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editor: In "Michigan's Discriminating Troubadour" ( Winter 2002), Gary Lantz describes the Kirtland's warbler as "a mighty flier not much bigger than a bur oak acorn." I would interpret that literally, however, the forester in me says that a large bur oak acorn may stretch itself out to maybe two inches across and maybe weigh up to a half-ounce. Might the author have mistakenly referred to a juvenile Kirtland's warbler, rather than an adult, i.e., "mighty flier"? Perhaps he was referring to its eggs?

Ronald E. Bonar

US Forest Service, Savannah River

New Ellenton, South Carolina

Gary Lantz responds:

I have on my desk a bur oak acorn collected along my favorite prairie stream that's approximately 3 112 inches across, including the ample fringe skirting the cup. Sibley's Guide to Birds gives the overall length of a mature Kirtland's warbler at 5 314 inches, including tail.

I tend to regard the tail as an appendage rather than part of the mainframe, so if you count the acorn cup on my bur oak acorn and dismiss the tail on the warbler we're in the ballpark. Basically though, the metaphor was meant to make the distinction to a lay audience that the Kirtland's is a very small bird indeed, a real mighty mite compared to say, a robin or a cowbird. We're talking creativity as opposed to pure science, yet I'm sure you'll agree that exact measurements can't convey the amazing energy and beauty compressed into a warbler's tiny frame, which oftentimes seems not much bigger than the thumbnails of the football players we grow out here in cowboy country. I guess in this case the eye of the beholder gets the nod. Send me your address and I'll send you an Oklahoma bur oak acorn next fall, so you can see for yourself why the comparison came to mind.

THE IRREPLACEABLE ELM editor: With respect to the Tree Doctor's response (Winter 2002) to the question of whether or how cuttings could be taken from the dying elm at Locust Grove Historic Home, I have a question and a comment. If reproducing an elm from a cutting is, at best, extremely difficult/virtually impossible, how are the 11 resistant" elm varieties being propagated true to the parent?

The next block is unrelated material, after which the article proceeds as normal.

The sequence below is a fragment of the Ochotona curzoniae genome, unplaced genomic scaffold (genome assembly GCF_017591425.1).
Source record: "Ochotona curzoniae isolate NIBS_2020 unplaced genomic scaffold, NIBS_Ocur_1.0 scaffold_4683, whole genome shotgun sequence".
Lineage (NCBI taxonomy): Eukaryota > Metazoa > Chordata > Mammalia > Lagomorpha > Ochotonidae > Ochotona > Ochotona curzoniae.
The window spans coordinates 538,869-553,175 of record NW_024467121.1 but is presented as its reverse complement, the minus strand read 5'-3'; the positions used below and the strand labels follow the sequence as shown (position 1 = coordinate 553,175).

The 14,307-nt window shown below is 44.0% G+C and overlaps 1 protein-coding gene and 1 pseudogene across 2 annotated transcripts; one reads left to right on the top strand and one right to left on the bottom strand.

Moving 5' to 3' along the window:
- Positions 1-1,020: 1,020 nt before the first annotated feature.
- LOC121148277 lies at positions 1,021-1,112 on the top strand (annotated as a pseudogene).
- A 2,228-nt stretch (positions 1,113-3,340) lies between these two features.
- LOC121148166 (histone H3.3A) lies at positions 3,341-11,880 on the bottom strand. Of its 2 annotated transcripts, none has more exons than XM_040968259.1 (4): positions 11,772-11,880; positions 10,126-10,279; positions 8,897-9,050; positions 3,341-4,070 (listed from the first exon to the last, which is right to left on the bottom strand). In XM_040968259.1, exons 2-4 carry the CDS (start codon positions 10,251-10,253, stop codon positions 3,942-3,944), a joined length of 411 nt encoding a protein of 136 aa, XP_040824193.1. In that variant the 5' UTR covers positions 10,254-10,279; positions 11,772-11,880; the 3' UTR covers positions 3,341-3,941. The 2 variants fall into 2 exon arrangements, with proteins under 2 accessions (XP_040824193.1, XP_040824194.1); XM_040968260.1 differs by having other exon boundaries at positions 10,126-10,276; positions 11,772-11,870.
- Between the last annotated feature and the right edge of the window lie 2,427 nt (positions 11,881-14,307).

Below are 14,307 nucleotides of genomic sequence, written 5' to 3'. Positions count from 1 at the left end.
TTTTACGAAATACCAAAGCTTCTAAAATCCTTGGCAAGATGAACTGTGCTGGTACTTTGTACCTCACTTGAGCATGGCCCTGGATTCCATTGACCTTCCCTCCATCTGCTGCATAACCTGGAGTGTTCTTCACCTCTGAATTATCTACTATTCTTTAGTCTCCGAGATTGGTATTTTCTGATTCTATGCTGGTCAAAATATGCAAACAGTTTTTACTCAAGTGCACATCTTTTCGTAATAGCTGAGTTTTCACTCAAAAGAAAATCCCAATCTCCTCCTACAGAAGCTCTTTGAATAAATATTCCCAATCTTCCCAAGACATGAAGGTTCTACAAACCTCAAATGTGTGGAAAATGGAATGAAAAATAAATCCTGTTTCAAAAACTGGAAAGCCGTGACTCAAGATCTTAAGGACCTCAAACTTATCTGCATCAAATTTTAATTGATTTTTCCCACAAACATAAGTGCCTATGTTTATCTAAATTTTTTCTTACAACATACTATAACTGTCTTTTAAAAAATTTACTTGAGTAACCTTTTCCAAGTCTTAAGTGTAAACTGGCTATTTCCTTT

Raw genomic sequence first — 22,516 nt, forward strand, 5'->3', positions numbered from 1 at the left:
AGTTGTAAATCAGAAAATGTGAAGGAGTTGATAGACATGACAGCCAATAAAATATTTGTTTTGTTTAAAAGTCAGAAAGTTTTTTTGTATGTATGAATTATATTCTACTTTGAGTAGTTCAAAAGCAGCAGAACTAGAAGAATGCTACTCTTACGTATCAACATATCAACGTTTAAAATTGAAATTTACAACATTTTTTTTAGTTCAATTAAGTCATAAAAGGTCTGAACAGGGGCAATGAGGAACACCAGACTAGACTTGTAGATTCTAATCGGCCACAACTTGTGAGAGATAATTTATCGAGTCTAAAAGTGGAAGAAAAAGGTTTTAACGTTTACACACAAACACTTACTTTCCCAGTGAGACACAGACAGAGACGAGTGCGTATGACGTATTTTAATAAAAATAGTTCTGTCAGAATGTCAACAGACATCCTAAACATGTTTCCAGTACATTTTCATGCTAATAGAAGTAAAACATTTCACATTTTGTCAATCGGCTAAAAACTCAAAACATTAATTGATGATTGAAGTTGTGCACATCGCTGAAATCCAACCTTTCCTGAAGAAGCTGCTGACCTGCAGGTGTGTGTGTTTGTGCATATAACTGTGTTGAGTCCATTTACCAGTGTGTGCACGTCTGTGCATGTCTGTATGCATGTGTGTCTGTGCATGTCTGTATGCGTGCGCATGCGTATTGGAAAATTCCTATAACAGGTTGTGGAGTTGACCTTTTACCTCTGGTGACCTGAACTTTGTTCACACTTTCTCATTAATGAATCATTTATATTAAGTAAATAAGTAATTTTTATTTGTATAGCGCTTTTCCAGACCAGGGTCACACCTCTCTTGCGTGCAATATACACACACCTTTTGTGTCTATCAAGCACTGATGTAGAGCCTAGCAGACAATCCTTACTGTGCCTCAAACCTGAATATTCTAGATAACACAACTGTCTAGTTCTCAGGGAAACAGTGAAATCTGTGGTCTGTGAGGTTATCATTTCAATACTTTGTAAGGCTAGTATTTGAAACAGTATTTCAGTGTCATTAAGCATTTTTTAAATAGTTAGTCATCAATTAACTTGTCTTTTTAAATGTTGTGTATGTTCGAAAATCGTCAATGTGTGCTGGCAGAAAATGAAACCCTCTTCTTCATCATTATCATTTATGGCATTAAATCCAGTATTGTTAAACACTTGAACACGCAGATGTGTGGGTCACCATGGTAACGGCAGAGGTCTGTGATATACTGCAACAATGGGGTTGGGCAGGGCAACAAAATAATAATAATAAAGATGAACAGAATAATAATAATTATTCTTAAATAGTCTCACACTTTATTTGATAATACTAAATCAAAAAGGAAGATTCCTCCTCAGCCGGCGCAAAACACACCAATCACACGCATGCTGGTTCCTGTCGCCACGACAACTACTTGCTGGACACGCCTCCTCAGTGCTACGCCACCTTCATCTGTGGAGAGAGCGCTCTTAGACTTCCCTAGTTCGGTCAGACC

I respectfully disagree that a zelkovia looks much like an American elm and with the assertion often made (not by the Tree Doctor explicitly) that it can be a more or less suitable replacement for an elm. I think anyone hoping for an even somewhat comparable replacement will be disappointed. It is at best a midsized tree at maturity, while elms were high-trunked, full-sized shade trees.

In such an instance, I think the pin oak, for example, would be a much better choice. It's a fast-growing, full-sized shade tree that tolerates compacted soil and transplanting well (all characteristics of the elm). It and the tulip poplar (if the site is not heavily traveled) provide the relatively upright, columnar effect of elms when lining streets. For the relatively light shade of the elm's smaller leaves and seeds, consider a thornless, seedless honeylocust cultivar.

The zelkovia may be a nice tree in its own right, but I do not believe it should be suggested as a replacement for an elm, even "sort of"

William Lawrence III Pittsburgh, Pennsylvania PRAISE FOR GOOD MANAGERS

editor: This month marks my 50th year in Mendocino County, now as a retired industrial consulting forester with an emphasis in California redwoods. For over 25 years I was the leading redwood appraiser for the Save the Redwoods League in its acquisition contributions to both coastal and inland sequoias.

I am fortunate to have signed up for your Life Membership some time past and treasure your publications. …

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